Putamen–midbrain functional connectivity is related to striatal dopamine transporter availability in patients with Lewy body diseases
Van Dijk, K.R.A.
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CitationRieckmann, A., S.N. Gomperts, K.A. Johnson, J.H. Growdon, and K.R.A. Van Dijk. 2015. “Putamen–midbrain functional connectivity is related to striatal dopamine transporter availability in patients with Lewy body diseases.” NeuroImage : Clinical 8 (1): 554-559. doi:10.1016/j.nicl.2015.06.001. http://dx.doi.org/10.1016/j.nicl.2015.06.001.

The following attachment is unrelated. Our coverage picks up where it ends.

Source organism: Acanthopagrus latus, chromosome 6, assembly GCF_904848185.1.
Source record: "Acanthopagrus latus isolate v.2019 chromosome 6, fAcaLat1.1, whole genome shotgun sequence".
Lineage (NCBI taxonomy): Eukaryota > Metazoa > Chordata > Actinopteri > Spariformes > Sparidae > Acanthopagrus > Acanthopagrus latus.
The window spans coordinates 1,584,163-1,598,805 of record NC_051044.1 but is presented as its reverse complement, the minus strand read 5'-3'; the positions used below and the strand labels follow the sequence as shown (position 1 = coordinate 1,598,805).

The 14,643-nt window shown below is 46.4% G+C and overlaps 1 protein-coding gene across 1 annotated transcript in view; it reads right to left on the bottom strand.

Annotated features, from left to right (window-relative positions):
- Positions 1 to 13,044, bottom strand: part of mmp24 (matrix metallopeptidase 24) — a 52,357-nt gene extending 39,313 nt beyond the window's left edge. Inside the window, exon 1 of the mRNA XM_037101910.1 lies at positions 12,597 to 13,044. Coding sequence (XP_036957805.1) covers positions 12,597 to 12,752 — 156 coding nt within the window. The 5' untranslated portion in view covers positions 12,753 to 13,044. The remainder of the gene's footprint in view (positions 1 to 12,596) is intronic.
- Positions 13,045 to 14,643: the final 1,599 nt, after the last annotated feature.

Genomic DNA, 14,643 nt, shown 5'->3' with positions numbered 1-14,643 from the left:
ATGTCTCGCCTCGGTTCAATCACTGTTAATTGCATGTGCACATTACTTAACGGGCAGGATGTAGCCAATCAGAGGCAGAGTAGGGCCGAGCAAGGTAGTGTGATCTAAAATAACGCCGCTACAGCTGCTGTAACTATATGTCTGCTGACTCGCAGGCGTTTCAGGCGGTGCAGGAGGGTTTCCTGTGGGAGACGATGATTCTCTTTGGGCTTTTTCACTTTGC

AbstractPrior work has shown that functional connectivity between the midbrain and putamen is altered in patients with impairments in the dopamine system. This study examines whether individual differences in midbrain–striatal connectivity are proportional to the integrity of the dopamine system in patients with nigrostriatal dopamine loss (Parkinson's disease and dementia with Lewy bodies). We assessed functional connectivity of the putamen during resting state fMRI and dopamine transporter (DAT) availability in the striatum using 11C-Altropane PET in twenty patients. In line with the hypothesis that functional connectivity between the midbrain and the putamen reflects the integrity of the dopaminergic neurotransmitter system, putamen–midbrain functional connectivity was significantly correlated with striatal DAT availability even after stringent control for effects of head motion. DAT availability did not relate to functional connectivity between the caudate and thalamus/prefrontal areas. As such, resting state functional connectivity in the midbrain–striatal pathway may provide a useful indicator of underlying pathology in patients with nigrostriatal dopamine loss.
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